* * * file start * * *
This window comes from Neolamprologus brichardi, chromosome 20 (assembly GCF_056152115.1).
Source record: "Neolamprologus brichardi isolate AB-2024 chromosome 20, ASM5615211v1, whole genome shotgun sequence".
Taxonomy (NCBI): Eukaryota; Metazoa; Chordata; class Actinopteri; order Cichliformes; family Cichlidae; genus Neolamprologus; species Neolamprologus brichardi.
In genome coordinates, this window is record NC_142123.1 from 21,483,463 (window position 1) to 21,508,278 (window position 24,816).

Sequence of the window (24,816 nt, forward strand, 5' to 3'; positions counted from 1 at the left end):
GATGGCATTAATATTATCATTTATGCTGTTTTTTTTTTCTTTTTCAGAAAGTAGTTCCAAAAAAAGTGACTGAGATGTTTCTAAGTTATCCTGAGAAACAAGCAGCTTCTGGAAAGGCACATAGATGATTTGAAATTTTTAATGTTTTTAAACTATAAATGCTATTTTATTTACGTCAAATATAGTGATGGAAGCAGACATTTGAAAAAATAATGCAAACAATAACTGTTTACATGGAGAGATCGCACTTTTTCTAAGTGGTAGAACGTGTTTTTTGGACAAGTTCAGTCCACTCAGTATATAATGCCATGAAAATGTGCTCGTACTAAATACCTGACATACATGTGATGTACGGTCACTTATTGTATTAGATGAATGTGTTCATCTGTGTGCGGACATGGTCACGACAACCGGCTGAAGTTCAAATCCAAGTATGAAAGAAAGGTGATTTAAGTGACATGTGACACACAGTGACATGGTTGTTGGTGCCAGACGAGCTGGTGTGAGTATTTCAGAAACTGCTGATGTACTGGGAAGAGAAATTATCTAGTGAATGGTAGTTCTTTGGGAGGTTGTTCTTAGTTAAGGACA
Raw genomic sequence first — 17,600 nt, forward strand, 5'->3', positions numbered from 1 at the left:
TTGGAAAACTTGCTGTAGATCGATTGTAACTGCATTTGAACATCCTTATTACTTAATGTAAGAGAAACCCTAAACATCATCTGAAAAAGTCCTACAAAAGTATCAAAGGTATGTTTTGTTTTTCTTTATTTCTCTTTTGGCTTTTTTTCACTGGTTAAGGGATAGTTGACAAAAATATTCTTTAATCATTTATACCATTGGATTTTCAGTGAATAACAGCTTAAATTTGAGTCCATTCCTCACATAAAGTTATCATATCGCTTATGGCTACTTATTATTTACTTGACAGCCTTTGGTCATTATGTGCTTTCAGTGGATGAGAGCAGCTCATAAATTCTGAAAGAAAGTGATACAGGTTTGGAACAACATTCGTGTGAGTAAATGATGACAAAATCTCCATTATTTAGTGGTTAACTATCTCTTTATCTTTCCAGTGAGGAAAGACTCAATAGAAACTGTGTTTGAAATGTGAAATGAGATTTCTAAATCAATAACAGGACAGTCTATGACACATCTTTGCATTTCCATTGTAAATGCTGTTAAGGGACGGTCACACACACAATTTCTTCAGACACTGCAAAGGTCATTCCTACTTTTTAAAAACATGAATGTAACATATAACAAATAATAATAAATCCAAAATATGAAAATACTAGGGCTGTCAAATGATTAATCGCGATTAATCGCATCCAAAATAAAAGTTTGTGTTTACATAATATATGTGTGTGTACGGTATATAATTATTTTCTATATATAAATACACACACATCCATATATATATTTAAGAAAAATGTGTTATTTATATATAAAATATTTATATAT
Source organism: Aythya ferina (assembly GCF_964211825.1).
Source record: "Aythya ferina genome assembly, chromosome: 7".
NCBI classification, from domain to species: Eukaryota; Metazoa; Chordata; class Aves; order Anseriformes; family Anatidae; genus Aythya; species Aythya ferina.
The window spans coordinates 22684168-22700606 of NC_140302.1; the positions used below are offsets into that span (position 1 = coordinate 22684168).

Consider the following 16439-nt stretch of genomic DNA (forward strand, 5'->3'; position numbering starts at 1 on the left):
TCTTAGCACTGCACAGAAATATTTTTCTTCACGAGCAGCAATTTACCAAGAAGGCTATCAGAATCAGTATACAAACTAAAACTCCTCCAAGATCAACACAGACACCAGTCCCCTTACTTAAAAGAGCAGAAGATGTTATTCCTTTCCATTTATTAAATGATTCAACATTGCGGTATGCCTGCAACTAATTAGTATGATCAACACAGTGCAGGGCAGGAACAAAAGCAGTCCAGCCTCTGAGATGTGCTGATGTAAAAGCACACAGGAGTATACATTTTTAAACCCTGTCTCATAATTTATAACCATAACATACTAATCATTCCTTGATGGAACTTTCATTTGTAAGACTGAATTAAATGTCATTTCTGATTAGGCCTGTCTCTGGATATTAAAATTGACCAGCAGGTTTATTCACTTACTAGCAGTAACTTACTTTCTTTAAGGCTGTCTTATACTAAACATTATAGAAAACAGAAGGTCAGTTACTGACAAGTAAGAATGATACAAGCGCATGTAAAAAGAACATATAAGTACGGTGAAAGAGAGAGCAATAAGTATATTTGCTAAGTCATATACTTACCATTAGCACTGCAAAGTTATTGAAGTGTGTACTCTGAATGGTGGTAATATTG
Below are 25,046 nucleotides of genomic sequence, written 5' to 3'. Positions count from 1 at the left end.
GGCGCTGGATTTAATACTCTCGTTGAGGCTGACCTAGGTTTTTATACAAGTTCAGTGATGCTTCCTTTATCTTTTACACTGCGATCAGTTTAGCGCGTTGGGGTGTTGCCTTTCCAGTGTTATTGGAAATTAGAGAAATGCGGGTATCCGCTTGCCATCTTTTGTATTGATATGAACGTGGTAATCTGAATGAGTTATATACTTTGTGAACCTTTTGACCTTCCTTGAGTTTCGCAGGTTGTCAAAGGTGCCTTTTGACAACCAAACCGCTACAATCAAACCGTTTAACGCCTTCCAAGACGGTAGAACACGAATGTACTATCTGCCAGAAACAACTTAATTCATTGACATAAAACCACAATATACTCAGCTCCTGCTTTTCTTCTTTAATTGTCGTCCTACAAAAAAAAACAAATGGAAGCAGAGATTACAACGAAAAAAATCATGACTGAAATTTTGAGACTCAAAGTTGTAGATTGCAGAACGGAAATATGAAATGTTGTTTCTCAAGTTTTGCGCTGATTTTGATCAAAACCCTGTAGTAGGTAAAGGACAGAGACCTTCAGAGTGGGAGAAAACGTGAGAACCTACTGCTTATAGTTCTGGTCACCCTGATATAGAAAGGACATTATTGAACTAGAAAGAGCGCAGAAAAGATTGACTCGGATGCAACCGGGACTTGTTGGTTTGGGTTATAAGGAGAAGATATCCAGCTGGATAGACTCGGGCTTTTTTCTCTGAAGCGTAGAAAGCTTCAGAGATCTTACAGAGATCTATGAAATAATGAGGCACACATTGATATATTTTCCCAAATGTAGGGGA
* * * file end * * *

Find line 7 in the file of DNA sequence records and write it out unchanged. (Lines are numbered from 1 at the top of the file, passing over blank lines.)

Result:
Raw genomic sequence first — 17,600 nt, forward strand, 5'->3', positions numbered from 1 at the left: